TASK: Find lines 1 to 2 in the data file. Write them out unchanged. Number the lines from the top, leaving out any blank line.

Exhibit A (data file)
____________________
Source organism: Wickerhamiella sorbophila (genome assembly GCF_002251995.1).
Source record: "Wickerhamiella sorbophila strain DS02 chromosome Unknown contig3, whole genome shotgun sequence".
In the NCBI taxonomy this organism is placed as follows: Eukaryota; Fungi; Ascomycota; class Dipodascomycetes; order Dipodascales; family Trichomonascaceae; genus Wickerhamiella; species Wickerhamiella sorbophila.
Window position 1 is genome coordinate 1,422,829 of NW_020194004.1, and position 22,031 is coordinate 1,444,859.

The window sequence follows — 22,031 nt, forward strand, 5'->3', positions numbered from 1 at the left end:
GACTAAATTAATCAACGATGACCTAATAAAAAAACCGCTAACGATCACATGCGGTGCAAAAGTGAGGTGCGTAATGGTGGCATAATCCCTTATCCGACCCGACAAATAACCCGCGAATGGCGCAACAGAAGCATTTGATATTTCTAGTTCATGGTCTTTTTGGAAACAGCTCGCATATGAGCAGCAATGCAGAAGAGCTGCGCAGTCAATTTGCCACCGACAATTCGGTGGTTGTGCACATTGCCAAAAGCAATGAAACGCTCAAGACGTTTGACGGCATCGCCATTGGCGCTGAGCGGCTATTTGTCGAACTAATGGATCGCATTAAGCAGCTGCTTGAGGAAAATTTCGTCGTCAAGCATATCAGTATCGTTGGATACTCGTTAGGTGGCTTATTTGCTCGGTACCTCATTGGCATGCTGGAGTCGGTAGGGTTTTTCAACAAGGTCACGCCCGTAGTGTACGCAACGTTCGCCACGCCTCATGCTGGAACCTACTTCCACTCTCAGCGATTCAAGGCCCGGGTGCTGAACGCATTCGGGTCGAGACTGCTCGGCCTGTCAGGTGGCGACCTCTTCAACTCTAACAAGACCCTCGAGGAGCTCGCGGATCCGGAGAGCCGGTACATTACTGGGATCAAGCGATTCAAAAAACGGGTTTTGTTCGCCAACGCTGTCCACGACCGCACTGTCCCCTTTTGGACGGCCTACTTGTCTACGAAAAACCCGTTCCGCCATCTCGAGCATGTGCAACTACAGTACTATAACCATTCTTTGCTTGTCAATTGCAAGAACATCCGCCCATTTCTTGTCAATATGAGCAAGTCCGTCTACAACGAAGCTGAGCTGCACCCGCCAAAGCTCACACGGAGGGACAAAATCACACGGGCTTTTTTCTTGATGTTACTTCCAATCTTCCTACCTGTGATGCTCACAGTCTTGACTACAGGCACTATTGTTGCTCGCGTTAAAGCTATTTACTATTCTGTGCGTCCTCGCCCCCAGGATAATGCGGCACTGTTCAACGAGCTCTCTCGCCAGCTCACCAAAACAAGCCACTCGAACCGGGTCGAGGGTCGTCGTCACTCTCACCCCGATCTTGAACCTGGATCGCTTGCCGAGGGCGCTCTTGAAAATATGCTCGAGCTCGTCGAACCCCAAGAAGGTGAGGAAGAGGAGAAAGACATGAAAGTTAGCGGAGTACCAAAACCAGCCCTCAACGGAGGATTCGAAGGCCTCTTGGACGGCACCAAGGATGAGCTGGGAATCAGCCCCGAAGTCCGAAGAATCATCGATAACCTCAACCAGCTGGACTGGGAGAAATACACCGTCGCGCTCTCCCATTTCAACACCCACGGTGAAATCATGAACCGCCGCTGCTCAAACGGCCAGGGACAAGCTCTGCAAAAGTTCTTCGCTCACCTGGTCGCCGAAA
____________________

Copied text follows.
Source organism: Wickerhamiella sorbophila (genome assembly GCF_002251995.1).
Source record: "Wickerhamiella sorbophila strain DS02 chromosome Unknown contig3, whole genome shotgun sequence".